Figure 2-19.(A) Stationary target causing no visible change in wave characteristics, (B) Moving target displacing energy causing
observable phase shifts.
As another example, look at figure 2-19, view (A).
Imagine a Doppler radar repeatedly striking a
stationary target such as a building. Since the speed at
which energy travels is constant, each wave returns in
exactly the same phase as those before it. Now look at
figure 2-19, view (B). Consider a large balloon moving
slowly toward the antenna. Unlike the stationary
building, the balloons motion causes a change in the
appearance of each successive wave. If the radar
observes these changes (phase shifts) it will realize that
motion has occurred and can then convert this
information into target velocity. Keep in mind that the
ability of a Doppler radar to detect phase shifts and
compute velocity depends upon the system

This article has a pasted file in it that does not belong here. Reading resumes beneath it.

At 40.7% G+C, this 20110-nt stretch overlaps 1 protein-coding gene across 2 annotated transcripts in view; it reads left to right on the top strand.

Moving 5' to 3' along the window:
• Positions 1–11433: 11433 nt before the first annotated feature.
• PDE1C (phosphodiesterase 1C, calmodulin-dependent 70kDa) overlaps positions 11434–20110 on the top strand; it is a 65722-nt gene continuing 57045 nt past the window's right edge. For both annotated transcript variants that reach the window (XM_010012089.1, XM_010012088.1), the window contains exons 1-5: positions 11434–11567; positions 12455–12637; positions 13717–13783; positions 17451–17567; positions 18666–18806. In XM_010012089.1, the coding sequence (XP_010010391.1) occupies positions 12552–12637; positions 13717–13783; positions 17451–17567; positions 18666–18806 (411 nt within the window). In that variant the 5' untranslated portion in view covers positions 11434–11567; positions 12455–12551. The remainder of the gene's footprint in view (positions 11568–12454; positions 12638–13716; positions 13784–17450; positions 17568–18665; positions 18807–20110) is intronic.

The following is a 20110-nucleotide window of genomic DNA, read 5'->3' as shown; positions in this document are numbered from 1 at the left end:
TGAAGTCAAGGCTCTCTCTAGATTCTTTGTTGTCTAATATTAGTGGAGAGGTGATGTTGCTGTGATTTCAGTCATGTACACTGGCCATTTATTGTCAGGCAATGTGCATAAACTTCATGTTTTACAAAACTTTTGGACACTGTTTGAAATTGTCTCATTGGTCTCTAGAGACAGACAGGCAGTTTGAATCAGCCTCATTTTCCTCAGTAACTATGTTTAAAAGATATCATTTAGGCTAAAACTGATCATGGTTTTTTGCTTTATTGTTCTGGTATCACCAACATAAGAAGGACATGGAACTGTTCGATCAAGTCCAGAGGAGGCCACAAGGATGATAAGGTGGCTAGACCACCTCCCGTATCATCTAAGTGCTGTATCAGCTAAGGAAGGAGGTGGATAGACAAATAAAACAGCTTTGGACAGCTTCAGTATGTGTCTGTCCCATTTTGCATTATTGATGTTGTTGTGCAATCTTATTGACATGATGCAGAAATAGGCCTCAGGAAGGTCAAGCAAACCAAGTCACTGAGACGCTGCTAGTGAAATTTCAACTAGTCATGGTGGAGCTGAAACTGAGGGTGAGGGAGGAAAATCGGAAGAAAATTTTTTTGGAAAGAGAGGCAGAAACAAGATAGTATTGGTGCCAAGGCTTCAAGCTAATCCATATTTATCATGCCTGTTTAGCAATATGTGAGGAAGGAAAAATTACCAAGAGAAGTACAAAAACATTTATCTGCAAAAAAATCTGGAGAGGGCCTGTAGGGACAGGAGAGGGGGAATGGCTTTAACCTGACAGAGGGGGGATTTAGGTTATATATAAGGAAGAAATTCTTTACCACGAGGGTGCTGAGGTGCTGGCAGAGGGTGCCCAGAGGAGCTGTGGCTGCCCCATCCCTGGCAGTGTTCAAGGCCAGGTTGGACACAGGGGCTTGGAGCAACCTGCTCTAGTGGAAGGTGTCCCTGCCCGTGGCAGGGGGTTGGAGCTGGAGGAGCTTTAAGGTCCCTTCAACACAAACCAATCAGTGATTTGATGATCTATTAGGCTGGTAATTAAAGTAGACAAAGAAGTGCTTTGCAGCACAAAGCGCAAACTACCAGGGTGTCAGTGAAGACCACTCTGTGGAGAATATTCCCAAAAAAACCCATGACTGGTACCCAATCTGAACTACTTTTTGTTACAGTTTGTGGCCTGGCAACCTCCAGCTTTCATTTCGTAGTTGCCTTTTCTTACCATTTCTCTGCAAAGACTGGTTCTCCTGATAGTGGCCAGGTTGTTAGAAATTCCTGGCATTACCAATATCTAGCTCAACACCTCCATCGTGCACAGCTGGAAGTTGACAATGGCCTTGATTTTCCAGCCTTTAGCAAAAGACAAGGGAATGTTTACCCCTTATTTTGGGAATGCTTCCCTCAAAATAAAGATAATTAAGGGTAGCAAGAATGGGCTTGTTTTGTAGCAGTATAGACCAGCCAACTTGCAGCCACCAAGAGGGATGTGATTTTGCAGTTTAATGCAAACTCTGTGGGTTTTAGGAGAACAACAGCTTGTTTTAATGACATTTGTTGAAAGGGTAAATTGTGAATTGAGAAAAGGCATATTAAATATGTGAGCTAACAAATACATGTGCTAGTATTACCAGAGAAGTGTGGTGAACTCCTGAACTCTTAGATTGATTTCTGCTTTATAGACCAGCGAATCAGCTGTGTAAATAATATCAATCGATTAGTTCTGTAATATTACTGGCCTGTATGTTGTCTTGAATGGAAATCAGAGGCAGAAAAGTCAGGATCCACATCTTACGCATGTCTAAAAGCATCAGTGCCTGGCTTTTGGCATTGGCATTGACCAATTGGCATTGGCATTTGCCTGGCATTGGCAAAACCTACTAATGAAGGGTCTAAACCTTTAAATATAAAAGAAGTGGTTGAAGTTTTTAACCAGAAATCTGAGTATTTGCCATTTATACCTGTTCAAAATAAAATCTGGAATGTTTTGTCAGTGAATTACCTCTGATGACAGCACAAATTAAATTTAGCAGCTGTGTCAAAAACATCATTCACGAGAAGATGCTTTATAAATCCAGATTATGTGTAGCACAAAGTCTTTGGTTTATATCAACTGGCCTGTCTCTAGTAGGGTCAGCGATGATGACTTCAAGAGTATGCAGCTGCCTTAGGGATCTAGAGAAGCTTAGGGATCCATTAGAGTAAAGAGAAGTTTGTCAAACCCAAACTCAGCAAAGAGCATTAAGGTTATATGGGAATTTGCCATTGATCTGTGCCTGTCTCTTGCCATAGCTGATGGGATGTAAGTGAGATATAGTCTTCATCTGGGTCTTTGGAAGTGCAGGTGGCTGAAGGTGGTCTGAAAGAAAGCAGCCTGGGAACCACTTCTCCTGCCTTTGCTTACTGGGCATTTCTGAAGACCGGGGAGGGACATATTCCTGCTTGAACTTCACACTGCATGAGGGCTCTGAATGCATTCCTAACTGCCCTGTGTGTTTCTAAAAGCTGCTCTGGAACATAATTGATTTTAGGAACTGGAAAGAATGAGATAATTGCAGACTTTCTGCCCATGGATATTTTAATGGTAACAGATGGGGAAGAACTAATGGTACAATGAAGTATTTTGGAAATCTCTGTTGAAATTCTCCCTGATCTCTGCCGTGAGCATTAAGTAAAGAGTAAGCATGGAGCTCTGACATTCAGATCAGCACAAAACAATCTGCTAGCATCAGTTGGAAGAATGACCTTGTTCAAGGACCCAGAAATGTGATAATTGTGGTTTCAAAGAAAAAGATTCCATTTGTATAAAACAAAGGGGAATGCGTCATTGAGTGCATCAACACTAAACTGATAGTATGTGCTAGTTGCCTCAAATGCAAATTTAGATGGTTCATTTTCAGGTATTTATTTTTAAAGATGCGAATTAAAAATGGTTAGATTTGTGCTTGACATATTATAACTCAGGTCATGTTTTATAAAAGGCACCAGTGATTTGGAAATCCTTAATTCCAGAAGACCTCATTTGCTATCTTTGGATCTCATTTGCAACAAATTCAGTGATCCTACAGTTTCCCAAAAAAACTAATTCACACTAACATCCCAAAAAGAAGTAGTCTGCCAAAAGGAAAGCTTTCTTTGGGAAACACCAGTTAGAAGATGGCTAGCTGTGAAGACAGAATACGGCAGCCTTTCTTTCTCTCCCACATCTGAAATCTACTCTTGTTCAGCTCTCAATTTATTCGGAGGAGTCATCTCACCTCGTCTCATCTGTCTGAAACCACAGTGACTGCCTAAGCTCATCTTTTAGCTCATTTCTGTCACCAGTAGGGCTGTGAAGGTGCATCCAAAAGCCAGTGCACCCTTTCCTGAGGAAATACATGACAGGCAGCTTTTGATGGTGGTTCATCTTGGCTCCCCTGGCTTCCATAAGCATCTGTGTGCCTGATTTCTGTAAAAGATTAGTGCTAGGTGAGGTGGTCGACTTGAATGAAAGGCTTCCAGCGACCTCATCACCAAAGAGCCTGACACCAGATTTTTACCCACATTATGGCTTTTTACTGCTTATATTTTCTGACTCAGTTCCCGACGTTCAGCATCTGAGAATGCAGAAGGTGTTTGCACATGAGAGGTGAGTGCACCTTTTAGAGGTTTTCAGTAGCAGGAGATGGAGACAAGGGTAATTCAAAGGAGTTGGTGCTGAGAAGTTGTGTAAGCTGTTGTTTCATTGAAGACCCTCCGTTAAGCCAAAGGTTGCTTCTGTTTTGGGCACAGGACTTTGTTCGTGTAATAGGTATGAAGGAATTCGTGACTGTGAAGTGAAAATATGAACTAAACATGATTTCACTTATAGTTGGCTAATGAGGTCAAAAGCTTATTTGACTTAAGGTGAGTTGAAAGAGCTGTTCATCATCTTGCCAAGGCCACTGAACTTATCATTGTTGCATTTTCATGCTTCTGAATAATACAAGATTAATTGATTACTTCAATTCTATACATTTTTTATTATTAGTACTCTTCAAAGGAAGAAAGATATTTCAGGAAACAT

maintaining a consistent transmitter frequency and
phase relationship from one pulse to the next.
We know that Doppler radars can tell whether a
target is moving toward or away from the radar.
Doppler radars can also measure the velocity of the
target toward or away from the antenna. Take a look at
figure 2-20. At time T1 a pulse is sent towards a target
and it returns at target distance "Y." At time T2,
another pulse is sent towards the same target and
returns a target distance of "Y+Z." The distance to the
target has changed from time Tl to T2, resulting in a
phase shift between the two return signals. By
measuring the phase shift, the wavelength, and the
time interval from T1 to T2, the velocity the target
moved toward or away from the radar can be
By convention, motion towards a Doppler radar is
expressed in negative values and green (cool) colors
on a display screen. Motion away from a Doppler
radar is expressed in positive values and red (warm)
The WSR-88Ds sensitivity enables it to detect
extremely weak reflectivities (light drizzle, ice
crystals, etc.). This sensitivity allows the radar to
determine the wind speed from the size of the phase
shift. Even dust or insects can act as scatterers and
enable the WSR-88D to determine wind speeds in clear
The WSR-88D will not always detect every
motion in the atmosphere, nor will it display them with
little or no confusion. Since only pulsed energy that
returns directly to the antenna can be detected, it stands
to reason that phase shifts are only observable when
they occur directly along the radar beam (radial).
Figure 2-20.Radial velocity.